Worked on crocheting while finishing the All-Star Family Feud set. A 1981 special pit shows set in the country - the good ol' boys of The Dukes of Hazard and Dallas' rich oil drilling family - against the hard-working city-dwelling waitresses of It's a Living and the "movin' on up" Jeffersons. Even the Ewings and their wealth and dysfunction couldn't stop the Jeffersons on a roll. (And the Dukes group represented the later cast with the two "cousins" who came in when the Dukes left the show and were later replaced.)
The very first special from 1978 pit four of the most popular shows of the time - Three's Company, The Love Boat, Soap, and Eight Is Enough - against each other. John Ritter managed to be adorably goofy, even while playing game shows, as he led his team to victory. Norman Fell returned in 1979 with the cast of his spin-off The Ropers, including a young Jeffery Tambor. They played a far more interesting Dukes of Hazard group that included Tom Wopat and Catherine Bach, the Depression-era family of The Waltons, and the cast of the short-lived sitcom Angie. Anyone who's seen Debralee Scott on Match Game knows she's terrific at game shows. She did so well on her second fast money game, Robert Hayes didn't even need to come out - she got it all in one go.
Too bad there's still specials missing. It would be nice if they included the entire "Adventure Heroes and Heroines" and "Hollywood Walk of Fame" weeks - they did for the 50's Sitcom Reunion week. Wish they could have convinced Warners to let them use the Batman/Lost In Space episode. As mentioned, the final two "Battle of the Perfect 10s" shows aren't on the set, either. Other specials not included on the set include one that Love Boat crew members as captains with team members made up of actors who had guest-starred on the show and the 8th All Star Special with Benson, Angie, WKRP In Cincinnati, and Dallas.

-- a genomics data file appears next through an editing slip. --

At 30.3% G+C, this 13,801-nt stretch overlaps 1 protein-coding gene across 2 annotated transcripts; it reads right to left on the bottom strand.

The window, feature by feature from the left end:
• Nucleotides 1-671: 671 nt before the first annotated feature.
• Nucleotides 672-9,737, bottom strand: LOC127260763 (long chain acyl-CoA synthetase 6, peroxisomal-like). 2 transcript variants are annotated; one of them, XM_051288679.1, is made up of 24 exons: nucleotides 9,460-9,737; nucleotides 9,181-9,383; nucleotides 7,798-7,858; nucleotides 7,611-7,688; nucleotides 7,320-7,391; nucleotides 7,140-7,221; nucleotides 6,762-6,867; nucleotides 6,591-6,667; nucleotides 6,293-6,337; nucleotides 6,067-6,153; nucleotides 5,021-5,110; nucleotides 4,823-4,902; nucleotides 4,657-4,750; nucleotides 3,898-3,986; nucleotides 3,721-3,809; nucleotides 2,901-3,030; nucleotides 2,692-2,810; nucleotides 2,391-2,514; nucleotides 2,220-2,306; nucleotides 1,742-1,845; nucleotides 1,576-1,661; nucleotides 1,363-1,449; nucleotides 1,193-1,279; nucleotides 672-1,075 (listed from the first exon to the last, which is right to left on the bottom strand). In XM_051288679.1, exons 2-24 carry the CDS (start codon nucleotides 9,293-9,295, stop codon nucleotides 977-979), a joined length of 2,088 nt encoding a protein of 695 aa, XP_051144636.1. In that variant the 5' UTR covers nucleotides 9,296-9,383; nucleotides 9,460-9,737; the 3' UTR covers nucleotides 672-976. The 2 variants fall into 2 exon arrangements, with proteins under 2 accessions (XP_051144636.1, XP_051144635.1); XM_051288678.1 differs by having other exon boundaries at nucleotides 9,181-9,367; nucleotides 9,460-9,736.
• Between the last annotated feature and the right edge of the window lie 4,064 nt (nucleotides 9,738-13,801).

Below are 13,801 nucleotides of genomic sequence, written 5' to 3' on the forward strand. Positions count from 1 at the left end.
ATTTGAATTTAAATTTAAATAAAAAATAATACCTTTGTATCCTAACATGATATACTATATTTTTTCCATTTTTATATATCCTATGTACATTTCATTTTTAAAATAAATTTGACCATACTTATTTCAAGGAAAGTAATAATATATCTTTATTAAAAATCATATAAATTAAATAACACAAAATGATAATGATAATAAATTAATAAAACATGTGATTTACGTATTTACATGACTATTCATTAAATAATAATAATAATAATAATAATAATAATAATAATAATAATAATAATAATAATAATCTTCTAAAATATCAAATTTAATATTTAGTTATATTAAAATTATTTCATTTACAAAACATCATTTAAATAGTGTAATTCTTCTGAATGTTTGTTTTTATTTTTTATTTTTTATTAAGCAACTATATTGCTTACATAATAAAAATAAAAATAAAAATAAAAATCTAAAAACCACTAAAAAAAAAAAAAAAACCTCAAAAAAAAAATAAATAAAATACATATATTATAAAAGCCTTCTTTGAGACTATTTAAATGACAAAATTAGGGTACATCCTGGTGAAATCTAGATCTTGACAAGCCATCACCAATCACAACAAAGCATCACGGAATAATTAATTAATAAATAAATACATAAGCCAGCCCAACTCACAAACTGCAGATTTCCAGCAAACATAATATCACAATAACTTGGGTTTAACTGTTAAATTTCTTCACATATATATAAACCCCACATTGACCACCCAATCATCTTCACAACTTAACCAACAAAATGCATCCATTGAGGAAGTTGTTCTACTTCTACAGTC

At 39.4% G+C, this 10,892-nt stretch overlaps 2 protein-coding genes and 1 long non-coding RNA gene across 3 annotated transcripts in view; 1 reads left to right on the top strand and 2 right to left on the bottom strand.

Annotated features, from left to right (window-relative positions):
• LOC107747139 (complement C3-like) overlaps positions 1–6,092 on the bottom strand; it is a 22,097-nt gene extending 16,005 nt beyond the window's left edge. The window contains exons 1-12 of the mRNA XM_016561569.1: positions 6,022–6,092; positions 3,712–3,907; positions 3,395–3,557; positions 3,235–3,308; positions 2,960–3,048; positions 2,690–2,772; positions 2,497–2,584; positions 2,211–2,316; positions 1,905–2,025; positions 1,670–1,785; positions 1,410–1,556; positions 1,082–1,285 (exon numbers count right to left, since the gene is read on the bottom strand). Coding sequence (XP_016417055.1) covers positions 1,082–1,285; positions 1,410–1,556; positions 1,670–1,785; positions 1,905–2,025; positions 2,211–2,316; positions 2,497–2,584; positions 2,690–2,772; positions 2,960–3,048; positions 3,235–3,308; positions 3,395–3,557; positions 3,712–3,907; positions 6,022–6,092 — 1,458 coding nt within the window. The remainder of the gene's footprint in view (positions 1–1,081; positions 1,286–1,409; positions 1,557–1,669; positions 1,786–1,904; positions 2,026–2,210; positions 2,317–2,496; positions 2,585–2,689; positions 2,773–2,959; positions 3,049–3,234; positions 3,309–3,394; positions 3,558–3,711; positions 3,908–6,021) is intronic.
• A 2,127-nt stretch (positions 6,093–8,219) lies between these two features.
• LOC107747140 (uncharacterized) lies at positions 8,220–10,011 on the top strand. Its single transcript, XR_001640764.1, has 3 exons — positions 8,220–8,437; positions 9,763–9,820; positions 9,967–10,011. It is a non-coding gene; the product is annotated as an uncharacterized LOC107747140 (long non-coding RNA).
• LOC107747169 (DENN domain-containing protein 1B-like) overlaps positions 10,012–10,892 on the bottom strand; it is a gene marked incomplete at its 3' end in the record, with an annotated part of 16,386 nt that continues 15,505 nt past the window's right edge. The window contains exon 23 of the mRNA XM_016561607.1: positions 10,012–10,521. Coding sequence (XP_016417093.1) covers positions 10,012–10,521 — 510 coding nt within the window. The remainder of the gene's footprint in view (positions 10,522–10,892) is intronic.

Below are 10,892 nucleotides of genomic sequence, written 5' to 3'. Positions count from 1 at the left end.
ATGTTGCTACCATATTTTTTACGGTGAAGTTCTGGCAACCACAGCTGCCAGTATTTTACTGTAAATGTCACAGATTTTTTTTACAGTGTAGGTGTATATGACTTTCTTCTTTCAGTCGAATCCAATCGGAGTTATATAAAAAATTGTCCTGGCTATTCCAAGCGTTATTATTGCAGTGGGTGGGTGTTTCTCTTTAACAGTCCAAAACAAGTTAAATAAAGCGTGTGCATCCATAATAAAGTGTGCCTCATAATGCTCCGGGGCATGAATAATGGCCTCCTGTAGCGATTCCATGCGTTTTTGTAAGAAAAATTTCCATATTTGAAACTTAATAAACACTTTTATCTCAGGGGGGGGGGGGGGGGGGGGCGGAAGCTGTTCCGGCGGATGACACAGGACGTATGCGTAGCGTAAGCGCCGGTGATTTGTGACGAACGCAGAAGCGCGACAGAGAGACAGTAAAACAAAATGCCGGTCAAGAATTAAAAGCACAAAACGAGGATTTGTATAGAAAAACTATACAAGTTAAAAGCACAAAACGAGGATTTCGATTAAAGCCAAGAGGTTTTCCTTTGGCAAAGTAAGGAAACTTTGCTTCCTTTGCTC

Honestly, if you love game shows like me, the sitcoms and shows playing each other, or remember when these were on the air, I still recommend the set for a blast from the past and some great play-along fun.
Worked on writing around 4:30. Gene's eager to meet Richard and hopes he'll be able to help him lift the ratings. Richard does too...but he also gets the same type of power off Gene that he got off Charles. Here, however, it's a small burst of air from his hand, rather than water...